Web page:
I am an Expat. Not that I ever thought about it in these terms when 8 years ago I traded life in Milan for life in London and purchased that one-way ticket. It never occurred to me back then that leaving your country is a much bigger deal than one would think.
It has been an amazing experience and should I go back I would not change a thing, but the effects of moving abroad might impact you and your closest ones for ever. I had no real reason to leave, I had an interesting permanent job in a beautiful city, many great friends I had grown up with, a flat in a lively area and was enjoying life. But well, I wanted more, experience new places and life in another country for a start. The allure and spice of life abroad and the words of an ex boss who had relocated to London with his family years before, did it. During a lunch in a busy restaurant near Trafalgar square, 8 years ago, he asked me "If not now, when?". 6 months later I was boarding my plane.
It is safe to say that, like many, I became an expat (or just a “world citizen” as a friend would put it) by coincidence.
One of the things that surprise you at the beginning of your life abroad is how differently at times people do and perceive things: a different language structure helps to emphasize this too. I put this down to culture and country of origin the first few years, but 8 years and 3 countries later I can say that in my experience often culture and origin have very little to do with behaviours. Of course we all carry traits that come straight from what we learnt as children and from where we grew up. But how much does that really influence the adult life of many educated, well travelled people? As I did not move abroad to bring my motherland with me, I have been determined to find out more.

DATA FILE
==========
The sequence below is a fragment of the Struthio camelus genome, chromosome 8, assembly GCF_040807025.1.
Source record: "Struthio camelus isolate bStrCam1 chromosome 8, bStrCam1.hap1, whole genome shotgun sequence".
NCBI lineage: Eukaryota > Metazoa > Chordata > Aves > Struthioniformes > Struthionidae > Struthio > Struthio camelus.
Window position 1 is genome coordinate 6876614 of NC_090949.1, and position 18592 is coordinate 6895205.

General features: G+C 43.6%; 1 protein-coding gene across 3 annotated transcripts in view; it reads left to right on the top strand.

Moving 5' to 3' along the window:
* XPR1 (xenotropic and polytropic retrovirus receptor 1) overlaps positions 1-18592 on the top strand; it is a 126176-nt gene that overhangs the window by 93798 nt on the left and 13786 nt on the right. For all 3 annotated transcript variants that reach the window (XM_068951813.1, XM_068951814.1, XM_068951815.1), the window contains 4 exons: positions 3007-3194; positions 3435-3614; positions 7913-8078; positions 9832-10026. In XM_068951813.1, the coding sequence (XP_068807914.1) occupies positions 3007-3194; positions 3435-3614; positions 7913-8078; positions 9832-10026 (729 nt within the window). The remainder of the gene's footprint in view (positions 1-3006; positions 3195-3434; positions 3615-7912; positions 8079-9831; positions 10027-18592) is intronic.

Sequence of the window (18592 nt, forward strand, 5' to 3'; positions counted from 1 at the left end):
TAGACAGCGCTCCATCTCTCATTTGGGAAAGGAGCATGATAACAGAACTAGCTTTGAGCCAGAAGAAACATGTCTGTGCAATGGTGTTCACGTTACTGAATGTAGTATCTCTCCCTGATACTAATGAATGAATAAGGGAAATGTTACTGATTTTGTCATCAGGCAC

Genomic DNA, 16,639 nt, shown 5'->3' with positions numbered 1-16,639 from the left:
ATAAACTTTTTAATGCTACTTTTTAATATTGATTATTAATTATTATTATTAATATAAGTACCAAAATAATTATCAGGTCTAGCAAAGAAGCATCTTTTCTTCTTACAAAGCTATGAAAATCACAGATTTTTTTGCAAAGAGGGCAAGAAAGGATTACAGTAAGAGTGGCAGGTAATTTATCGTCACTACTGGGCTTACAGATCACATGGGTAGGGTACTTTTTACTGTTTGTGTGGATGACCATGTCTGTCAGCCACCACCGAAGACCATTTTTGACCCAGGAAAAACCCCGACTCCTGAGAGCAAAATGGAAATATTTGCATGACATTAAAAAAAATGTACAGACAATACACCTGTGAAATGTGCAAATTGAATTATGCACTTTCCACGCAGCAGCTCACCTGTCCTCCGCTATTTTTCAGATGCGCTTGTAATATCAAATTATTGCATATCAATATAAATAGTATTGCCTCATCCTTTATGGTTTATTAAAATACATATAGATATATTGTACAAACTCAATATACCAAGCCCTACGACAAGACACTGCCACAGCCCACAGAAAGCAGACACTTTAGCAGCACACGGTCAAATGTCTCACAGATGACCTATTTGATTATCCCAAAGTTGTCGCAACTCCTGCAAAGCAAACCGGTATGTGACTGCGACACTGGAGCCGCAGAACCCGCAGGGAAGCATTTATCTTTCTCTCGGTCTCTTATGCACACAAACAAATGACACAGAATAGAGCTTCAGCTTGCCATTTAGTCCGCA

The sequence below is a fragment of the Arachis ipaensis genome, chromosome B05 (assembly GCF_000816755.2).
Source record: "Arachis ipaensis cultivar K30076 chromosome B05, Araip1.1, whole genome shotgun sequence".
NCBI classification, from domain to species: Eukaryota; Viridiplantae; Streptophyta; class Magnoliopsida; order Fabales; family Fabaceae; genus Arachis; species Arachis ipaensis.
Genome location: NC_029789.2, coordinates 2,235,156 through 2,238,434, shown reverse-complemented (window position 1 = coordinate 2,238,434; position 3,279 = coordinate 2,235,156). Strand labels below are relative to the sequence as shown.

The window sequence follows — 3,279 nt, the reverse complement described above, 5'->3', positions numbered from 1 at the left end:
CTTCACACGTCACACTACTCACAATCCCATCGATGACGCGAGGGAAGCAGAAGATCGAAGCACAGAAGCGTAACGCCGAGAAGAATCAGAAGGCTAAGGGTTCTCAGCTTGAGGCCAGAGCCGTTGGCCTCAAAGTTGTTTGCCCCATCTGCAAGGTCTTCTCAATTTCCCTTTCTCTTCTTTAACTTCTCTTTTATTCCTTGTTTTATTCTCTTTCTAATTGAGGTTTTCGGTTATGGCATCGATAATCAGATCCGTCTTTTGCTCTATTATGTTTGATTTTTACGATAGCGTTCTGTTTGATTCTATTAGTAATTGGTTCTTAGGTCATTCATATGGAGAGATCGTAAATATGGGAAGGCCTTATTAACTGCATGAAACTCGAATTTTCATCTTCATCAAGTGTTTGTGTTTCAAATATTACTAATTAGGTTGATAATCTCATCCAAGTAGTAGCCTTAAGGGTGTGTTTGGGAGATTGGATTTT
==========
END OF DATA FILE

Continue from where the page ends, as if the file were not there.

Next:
Most importantly, as an Italian married to a German (also an ex Londoner), living in Switzerland and raising a trilingual/tri-cultural family, it has been imperative for my own survival and sanity to get to the bottom of things when it comes to personalities, backgrounds and unconscious biases.
I have had different occasions in the past few years that made me think about what makes people say and behave in a certain way. My typical Italian impulsiveness has long gone and has been replaced by a more open, curious attitude (ok, on most days!). I often take a quick step back and think "what made him/her say that?" Background, personality and where people are in life in that moment are some of the components I believe play a big role in people`s responses to life, rather than where they are from (too simple, too stereotyped), and most times, the real reason is one and only: unconscious and cognitive biases, I am thinking of you!
So what are they, how do we deal with them and above all which ones do you recognize yourself in?
I am no expert but I have done quite a bit of reading recently on the topic; here is what I have found.